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The Centre on Social Movement Studies

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PKK Violence against Civilians: Beyond the Individual Understanding Collective Targeting

Juan Masullo and Francis O’Connor

This article examines the logic of civilian targeting in the Turkish-Kurdish civil war. It analyzes two instances of PKK violence: against pro-state Village Guards’ families in the 1980s and school-teachers in the 1990s.

Type: Journal Article
Year: 2017

This article examines the logic of civilian targeting in the Turkish-Kurdish civil war. It analyzes two instances of PKK violence: against pro-state Village Guards’ families in the 1980s and school-teachers in the 1990s. Against original data, we evaluate the extent to which the dominant conceptual tools available in civil war literature help us make sense of these instances and argue that there is a need to go beyond the established selective/indiscriminate distinction if we want to capture the logic of PKK’s targeting. Consequently, we build on and specify further recent conceptual developments in the field and show that both cases are better understood as instances of collective targeting. We further show, however, that the collective nature of each differs in relevant ways: while the killing of the families of Village Guards constitutes an instance of collective targeting in the sense of “extended group association,” in the case of school teachers there are indications of a secondary spatially differentiated selection criteria accompanying the collective logic. Our analysis emphasizes the field’s need for stronger conceptual foundations underpinning our theories of violence against civilians, as well as the limitations of understandings rooted in an “ontological individualism” when applied without careful consideration to non-Western societies.

Masullo J., O'Connor F. (2017) 'PKK Violence against Civilians: Beyond the Individual Understanding Collective Targeting', Terrorism and Political Violence, Taylor and Francis Online, London, pages 1-23, DOI: 10.1080/095

http://dx.doi.org/10.1080/09546553.2017.1347874

News

10/11/2017

Call for Application Now Open: Summer School on Youth Political Participation in Times of Inequalities

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We are pleased to announce that the call for applications is now open for the Summer School on Youth Political Participation in Times of Inequalities, sponsored by the Reinventing Democracy in Europe: Youth Doing Politics in Times of Increasing Inequalities project (EURYKA) and the Centre on Social Movement Studies (COSMOS).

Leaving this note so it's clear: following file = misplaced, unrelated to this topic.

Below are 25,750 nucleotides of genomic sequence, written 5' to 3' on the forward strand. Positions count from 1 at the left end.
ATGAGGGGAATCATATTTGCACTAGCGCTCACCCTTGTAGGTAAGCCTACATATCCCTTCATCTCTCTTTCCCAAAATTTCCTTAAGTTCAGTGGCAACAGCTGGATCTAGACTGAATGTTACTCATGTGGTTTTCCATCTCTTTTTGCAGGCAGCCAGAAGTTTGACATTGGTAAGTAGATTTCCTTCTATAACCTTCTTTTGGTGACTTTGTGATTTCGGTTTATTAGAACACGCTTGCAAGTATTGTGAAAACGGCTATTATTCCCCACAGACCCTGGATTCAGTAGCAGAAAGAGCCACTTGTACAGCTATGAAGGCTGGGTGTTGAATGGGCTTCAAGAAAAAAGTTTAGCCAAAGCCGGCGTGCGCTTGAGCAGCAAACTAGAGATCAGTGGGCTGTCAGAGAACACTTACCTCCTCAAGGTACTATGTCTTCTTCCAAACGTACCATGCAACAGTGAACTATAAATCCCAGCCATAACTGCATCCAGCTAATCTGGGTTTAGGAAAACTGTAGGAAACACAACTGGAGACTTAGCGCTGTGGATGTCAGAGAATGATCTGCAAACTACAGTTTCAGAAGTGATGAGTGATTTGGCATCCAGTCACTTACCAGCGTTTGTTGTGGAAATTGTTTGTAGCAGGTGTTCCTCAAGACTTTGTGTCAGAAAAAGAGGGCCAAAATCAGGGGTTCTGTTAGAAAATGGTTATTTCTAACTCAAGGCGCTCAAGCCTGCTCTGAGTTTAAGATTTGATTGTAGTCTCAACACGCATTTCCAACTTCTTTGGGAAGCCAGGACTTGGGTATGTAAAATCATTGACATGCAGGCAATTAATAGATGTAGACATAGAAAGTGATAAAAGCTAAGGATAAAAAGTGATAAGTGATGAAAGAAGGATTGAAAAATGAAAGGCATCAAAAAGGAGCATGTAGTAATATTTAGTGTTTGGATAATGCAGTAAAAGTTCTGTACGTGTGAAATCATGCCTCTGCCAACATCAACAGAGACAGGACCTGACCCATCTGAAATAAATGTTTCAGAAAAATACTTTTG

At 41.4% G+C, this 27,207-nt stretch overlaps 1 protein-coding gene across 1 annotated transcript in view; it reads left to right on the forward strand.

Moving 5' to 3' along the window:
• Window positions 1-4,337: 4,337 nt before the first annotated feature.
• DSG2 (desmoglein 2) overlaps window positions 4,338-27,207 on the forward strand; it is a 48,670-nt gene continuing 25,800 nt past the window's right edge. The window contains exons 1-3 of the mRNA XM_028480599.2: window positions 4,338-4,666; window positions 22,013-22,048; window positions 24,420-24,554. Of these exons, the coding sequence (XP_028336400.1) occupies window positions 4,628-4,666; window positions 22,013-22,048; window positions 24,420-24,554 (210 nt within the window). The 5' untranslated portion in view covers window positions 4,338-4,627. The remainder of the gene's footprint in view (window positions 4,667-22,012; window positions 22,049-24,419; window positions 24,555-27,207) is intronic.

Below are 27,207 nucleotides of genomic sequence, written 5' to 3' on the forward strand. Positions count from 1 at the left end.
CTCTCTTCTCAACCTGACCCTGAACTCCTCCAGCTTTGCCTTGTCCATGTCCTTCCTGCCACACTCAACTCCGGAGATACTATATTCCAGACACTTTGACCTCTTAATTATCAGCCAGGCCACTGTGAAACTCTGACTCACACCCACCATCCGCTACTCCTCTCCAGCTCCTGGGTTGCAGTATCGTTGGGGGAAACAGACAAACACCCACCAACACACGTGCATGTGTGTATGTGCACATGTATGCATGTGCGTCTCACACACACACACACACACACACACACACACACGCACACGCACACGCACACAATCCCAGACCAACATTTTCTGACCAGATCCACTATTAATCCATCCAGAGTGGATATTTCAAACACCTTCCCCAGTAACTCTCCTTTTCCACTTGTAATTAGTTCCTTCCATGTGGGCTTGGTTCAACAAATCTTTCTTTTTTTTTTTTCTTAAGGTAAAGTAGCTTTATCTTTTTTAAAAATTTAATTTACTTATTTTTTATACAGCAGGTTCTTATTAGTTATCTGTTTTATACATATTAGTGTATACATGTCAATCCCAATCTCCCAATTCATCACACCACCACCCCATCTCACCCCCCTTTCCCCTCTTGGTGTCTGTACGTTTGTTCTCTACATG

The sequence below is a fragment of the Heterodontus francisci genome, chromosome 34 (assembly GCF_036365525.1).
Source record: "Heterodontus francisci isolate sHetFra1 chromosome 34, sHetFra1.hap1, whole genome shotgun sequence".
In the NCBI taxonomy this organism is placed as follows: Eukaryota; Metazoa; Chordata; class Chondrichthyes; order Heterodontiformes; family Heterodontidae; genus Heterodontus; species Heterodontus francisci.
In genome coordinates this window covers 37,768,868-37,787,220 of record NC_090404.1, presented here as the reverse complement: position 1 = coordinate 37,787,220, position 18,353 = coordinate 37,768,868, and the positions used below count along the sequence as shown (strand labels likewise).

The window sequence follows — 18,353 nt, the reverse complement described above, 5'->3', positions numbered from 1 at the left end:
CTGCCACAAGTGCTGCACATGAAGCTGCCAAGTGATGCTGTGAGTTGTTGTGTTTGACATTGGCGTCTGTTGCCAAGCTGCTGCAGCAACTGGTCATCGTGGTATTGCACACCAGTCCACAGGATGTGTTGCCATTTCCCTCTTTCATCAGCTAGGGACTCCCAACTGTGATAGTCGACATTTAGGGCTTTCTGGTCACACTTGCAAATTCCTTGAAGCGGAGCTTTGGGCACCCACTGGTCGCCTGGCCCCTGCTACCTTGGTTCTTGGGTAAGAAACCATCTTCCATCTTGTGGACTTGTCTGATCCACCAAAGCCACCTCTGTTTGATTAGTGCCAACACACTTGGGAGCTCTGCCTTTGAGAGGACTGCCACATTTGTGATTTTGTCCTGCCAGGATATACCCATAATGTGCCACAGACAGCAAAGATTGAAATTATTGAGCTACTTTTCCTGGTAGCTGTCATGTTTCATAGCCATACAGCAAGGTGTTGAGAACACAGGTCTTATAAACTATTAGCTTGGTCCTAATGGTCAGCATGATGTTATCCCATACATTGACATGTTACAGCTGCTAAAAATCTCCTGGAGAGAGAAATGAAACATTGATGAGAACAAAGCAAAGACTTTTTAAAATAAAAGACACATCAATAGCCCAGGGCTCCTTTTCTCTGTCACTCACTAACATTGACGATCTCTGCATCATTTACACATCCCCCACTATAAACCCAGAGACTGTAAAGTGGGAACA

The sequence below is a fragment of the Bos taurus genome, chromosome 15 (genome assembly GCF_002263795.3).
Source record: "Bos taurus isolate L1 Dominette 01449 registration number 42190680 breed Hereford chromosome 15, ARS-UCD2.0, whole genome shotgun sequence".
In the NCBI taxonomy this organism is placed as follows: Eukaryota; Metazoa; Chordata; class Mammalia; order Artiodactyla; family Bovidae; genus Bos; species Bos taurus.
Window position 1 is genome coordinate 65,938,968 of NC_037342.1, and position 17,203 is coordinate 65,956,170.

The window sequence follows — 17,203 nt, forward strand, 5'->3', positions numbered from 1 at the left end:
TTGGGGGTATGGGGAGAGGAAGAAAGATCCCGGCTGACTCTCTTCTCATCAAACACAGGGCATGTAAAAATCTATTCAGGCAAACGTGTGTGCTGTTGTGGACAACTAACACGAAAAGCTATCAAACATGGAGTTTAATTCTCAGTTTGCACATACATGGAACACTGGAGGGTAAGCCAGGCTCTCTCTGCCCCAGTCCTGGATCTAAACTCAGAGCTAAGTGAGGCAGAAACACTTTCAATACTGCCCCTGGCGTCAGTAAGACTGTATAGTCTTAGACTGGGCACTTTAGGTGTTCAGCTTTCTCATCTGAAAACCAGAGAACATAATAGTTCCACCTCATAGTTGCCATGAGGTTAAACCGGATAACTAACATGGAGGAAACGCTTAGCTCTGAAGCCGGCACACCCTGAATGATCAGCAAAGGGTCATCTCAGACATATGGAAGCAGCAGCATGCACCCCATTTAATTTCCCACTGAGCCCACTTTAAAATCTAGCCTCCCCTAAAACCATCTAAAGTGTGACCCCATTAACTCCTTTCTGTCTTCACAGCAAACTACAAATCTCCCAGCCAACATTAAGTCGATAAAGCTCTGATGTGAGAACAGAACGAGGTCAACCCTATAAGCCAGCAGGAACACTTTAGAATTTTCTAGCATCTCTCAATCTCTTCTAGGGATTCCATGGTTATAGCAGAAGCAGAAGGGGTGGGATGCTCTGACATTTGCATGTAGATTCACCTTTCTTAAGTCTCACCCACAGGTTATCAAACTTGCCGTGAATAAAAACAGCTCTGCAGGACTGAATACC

26/10/2017

Now Online! The plenary session (Un)making Europe of the 13th ESA Conference

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During the plenary session, Donatella della Porta and Yanis Varoufakis spoke about the future of Europe and the social consequences of neoliberal economies.

06/10/2017

Open Democracy Post - "The streets will always be ours" - Catalonia, a referendum from below

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Although some still conceive of the referendum as launched by a pro-independence vanguard, the elite story falls short of explaining the resilient participation of a large part of Catalan civil society. This post at Open Democracy addresses this issue from a different angle.

Publications

Journal Article - 2017

Digital Capitalism and the End of Politics: The Case of the Italian Five Star Movement

Loris Caruso
This article investigates the political and cultural nature of the Movimento Cinque Stelle (Five Star Movement, M5S) by (1) analyzing its discourse on democracy, its organizational choices and its main issues; (2) comparing these elements with populism and the left; and (3) linking its fundamental characteristics to contemporary economic processes usually termed “digital capitalism.”

Journal Article - 2017

Framing exclusion in the public sphere: Far-right mobilization and the debate on Charlie Hebdo in Italy

Pietro Castelli Gattinara
While the January 2015 Paris terrorist attacks presented a crucial opportunity for far-right mobilisation, the focus on liberal democratic values and Charlie Hebdo’s non-conformist progressive profile presented challenges for right-wing discourse. Taking Italy as a paradigmatic case of public controversies on cultural and religious affairs, this article examines the opportunities and constraints generated by multicultural crises for far-right framing choices.